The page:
Here's what has changed, and what has been learned.Read article
When Frank Zane won the last three Olympia titles in 1979, the 5'9" champ’s body weight was in the neighborhood of 190 fat-free pounds. With the proportions of a Greek god and an abundance of finely faceted muscles, Zane sported the kind of physique that would have left Homer (not Simpsons) agape. With wide shoulders, narrow hips and sinewy libs that flowed gracefully from socket to digit, the guy looked like Michelangelo’s David come to life, except for the posing trunks.
Fast-forward to the 2004 Mr. Olympia, a quarter century of bodybuilding progress since Zane’s final pro victory.
Ronnie Coleman, the contest's winner, tipped the scales at a reported 296 pounds at 5'11", weighing a good Mary-Kate Olsen more than Zane. Transported in time and dropped into the 2004 Olympia lineup, Zane would have looked like a little kicker huddling with his offensive line. Even Kris Dim, who at 5'6" and 206 pounds was the contest’s lightest competitor, easily would have been able to hold Zane atop a seesaw.
In a number of bodybuilding Internet forums, where myriad “what if” scenarios abound, mere mention of the name “Zane” will elicit a slew of posts about the mortal sin of competing at a bodyweight of less than 200 pounds. Zane has been labeled as the Swimmer, as if to imply his heavily muscled body more closely resembles Michael Phelps’ than Big Ron’s.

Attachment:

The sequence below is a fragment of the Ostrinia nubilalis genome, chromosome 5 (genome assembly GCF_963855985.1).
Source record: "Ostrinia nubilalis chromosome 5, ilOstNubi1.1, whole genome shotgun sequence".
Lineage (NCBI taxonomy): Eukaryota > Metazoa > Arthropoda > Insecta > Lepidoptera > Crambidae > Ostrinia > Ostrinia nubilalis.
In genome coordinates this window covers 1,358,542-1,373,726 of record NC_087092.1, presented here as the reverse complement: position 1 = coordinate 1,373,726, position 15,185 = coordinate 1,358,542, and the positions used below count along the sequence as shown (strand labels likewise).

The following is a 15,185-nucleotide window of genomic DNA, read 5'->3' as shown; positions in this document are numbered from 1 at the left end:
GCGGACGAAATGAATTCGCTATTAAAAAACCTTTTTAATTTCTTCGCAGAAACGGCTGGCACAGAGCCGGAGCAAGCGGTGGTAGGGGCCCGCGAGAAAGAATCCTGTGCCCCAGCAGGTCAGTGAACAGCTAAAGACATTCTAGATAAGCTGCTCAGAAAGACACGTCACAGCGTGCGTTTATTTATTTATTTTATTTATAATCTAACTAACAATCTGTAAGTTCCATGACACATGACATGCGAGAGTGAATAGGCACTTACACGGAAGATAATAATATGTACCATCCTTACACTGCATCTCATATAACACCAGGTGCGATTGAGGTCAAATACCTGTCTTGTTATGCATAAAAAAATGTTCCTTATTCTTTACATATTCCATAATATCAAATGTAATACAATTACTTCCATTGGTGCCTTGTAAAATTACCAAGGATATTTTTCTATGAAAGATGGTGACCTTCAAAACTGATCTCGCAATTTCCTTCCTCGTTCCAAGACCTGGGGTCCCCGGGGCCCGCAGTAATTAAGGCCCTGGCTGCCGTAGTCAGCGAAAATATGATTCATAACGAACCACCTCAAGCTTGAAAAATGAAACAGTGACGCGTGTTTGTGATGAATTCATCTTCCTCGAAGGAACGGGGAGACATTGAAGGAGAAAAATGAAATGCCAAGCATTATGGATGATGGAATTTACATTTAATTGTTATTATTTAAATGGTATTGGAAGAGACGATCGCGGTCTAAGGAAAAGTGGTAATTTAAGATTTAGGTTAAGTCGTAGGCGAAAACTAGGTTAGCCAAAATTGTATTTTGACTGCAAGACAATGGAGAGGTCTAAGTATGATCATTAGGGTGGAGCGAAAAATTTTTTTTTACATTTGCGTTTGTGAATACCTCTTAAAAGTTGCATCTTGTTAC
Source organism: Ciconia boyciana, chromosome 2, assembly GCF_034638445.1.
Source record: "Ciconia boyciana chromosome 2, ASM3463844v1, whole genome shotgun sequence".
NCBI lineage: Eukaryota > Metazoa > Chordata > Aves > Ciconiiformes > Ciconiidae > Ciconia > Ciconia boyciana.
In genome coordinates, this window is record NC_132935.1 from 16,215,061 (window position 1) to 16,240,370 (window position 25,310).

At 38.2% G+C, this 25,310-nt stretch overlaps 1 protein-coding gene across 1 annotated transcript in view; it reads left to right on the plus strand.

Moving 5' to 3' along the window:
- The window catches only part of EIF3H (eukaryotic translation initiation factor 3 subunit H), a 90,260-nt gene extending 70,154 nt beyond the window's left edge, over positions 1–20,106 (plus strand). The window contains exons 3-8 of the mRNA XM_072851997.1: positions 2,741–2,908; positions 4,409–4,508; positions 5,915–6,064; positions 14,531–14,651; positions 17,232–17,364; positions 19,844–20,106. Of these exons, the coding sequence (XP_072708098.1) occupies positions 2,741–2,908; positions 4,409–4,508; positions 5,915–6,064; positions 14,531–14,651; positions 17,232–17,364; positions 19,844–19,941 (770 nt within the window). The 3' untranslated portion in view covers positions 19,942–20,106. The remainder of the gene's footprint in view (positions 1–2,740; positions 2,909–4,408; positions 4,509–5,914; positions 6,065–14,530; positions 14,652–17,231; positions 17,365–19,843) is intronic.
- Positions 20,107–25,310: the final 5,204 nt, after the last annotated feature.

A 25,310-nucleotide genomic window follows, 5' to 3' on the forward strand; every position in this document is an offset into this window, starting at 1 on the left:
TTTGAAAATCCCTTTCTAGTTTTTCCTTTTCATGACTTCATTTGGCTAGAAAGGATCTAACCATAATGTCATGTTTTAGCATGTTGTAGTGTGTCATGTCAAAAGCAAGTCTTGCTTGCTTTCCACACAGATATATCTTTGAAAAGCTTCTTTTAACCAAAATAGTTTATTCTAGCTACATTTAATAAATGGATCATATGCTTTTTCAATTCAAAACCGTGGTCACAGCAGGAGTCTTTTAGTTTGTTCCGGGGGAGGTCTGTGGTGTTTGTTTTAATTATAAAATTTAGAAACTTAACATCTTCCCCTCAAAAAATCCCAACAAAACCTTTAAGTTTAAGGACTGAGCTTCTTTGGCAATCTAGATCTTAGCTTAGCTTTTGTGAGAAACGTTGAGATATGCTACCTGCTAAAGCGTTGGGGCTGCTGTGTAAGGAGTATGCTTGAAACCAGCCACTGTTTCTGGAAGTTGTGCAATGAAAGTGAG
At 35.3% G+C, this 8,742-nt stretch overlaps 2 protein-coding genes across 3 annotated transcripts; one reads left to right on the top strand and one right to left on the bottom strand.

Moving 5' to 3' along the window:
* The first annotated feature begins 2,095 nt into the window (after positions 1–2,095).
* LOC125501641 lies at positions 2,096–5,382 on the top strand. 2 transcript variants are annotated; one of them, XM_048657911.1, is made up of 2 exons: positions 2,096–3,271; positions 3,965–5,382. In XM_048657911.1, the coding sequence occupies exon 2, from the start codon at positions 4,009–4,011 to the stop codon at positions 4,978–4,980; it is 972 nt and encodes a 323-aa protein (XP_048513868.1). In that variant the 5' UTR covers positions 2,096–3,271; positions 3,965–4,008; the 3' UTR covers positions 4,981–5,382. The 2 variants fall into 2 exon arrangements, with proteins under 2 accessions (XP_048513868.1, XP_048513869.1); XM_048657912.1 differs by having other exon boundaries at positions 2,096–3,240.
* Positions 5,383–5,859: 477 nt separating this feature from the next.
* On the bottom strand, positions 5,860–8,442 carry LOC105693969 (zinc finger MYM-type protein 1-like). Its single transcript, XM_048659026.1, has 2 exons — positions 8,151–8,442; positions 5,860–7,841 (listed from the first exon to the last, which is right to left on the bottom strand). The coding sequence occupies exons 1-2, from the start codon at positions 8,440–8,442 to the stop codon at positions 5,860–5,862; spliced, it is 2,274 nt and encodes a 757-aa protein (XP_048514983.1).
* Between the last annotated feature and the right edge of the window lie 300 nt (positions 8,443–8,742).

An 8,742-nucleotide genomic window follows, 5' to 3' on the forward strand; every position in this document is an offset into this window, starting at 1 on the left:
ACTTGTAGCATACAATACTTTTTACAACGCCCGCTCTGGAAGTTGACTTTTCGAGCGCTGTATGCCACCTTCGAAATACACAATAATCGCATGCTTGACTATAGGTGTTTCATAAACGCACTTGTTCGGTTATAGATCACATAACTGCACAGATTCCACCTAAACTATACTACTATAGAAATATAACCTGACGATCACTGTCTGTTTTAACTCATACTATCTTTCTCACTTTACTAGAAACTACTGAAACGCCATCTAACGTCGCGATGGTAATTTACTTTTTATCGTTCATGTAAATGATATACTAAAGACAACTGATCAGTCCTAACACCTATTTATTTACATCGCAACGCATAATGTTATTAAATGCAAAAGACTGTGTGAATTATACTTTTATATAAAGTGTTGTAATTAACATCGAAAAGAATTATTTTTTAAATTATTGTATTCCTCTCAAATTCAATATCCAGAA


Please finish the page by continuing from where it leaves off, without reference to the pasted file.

Yet, as ridiculous as such assertions are, they are telling of a sport whose vision has turned increasingly myopic over the past decade or so. Those who bow only at the altar of size have effectively put on blinders, not just to the nuances of bodybuilding, but to the essence of what made Frank Zane’s body a true wonder in the history of physique development.
In this virtual posedown, the 2004 Coleman is pitted against his 2001 Arnold Classic Self, the 1979 digitally enhanced Zane represents our guesstimation of what he might look like were he to compete today.
Although we are confident the Zanemaster would not have succumbed to the temptations of unmitigated mass, he probably would have kept up with the Joneses and the Cutlers and bulked up to 220 pounds or so at 5'9".